PhysioTools represents one of my earliest experiences working in MSK Outpatients. I will refer to PhysioTools throughout this blog but you may use other exercise prescription software…they really are all the same though.
The first time I logged into PhysioTools I felt like I had stumbled on the answer to musculoskeletal pain…was this the secret that wasn’t being given out to the general public struggling with chronic pain? All you needed was a log in you’re free! A plethora of exercises all neatly illustrating perfectly how to perform each exercise. A preprepared description of every exercise where all you had to do was plug in the numbers ‘3’ and ’10’ followed by ‘3-5 times a day’. Ahhh simpler times.
Just stop for a second. Imagine if I said to you right now from the moment you read this that I want you to start brushing your teeth for 3 minutes a day, 5 times a day, for the next 4 weeks until I see speak to you again. Would you? Yes? No? Maybe on the most part? What would go in to determining your choice to comply with my advice?
The 2 key words that I always consider when prescribed movement to the people I work with are IMPORTANCE and CONFIDENCE. How important is engaging in exercise based rehab for the person I am due to work with and how confident am I that they will be able to take it and run with it. If you were trying to help someone lose weight and their goal was to feature on ‘My 600lb life’ then I’d probably tell you importance is pretty low on their agenda. If you were trying to help someone with Chronic Low Back Pain get back to working and enjoying their life then importance may be high but the second they recieve the PhysioTools print out with 1)Knee Rolls 2) Trans Abs 3) Pelvic Tilts 4) Knee Hugs 5) Deadbugs followed by I’ll speak to you in 3 weeks then confidence is going to disappear – I’ve seen it and been there.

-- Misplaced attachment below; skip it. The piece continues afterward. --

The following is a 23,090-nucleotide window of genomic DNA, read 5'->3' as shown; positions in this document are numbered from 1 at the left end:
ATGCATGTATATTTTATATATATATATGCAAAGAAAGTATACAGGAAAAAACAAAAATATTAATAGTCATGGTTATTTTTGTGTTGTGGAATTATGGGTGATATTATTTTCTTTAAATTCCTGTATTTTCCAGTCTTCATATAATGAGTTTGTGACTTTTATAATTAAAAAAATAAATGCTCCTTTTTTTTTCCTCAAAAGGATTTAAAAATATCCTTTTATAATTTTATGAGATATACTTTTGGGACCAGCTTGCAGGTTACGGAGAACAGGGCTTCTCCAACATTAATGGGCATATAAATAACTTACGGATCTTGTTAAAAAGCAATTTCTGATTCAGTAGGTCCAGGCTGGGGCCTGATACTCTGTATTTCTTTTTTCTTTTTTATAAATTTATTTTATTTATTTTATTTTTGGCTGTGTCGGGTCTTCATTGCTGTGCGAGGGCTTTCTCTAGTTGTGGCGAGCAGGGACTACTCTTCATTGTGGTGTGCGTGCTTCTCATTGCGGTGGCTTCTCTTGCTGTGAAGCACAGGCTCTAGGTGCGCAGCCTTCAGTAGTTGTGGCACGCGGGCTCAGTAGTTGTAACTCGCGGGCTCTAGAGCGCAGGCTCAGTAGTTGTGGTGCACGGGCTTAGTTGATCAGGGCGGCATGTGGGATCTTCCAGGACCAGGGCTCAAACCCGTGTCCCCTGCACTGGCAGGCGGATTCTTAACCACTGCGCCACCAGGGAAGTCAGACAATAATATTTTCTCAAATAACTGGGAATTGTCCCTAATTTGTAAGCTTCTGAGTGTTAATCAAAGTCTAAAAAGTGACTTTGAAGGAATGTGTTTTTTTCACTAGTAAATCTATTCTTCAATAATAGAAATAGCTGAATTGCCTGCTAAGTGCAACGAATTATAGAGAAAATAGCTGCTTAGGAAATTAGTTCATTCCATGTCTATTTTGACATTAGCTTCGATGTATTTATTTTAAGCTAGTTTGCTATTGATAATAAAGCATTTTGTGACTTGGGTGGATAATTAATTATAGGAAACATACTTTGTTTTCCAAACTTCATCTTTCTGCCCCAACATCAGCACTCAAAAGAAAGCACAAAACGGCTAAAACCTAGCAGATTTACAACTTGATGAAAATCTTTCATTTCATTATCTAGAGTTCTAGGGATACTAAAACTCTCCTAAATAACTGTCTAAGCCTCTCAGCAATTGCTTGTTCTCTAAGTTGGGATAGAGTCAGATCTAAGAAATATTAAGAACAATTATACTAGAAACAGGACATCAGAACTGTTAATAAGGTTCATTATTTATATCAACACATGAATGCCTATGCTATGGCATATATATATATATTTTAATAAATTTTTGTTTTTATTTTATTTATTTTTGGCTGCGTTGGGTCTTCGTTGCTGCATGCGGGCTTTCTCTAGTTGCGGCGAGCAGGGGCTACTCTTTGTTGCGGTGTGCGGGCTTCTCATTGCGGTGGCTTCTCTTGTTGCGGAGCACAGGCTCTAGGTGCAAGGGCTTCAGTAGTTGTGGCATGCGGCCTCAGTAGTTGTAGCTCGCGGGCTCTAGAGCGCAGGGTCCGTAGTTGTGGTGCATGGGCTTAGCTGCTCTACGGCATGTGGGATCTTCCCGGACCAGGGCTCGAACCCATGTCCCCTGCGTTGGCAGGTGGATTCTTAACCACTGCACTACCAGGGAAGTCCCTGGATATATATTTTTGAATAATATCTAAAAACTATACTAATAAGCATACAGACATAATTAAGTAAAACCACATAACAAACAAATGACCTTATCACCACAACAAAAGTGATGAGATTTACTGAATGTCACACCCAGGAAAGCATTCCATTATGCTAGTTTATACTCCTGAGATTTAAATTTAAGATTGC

I like to think of building confidence with individuals like running a bath. It takes the right balance of hot and cold water, combined the right amount of bath soak, floating rubber duck, relaxing music, and chilled out ambience to run the perfect bath. It takes ages to create but then it’s gone in seconds as soon as you pull the plug. That moment you feel you’ve done a great job can all be sabotaged when you press print and pull the plug by delivering non-personalised care.
Why do I say this? I can’t tell you how many times I have heard the phrase “I’ve done all the exercises” (Let’s not forget theres over 3000 of them on PhysioTools so they’ve probably not) or “All they did was give me a sheet of paper”. There appears to be a huge disparity between what we feel is evidence based practice and patient expectations. Exercises prescribed through PhysioTools are done so with the best intentions but to me the sheet of paper a patient walks out of the clinic room with symbolises a lack of personalised care.
Imagine you asked me to bake you the best cake I could possibly bake. I might go and shop at Waitrose and get the finest ingredients money can buy. I might find the best possible recipe and dedicate a few hours of my time baking it before finally throwing it in the microwave for 20 minutes on high. If the ingredients are good quality it’s still going to taste like s*** when I give it to you. Your consultation might consist of the best ingredients but the second your patient sees another exercise sheet like the one they have had last time or the one Brian 3 doors down has pinned up on the fridge then your cake is going straight in the bin.
So you’re telling me to prescribe exercises but not give them exercises? What do you want me to do I hear you cry?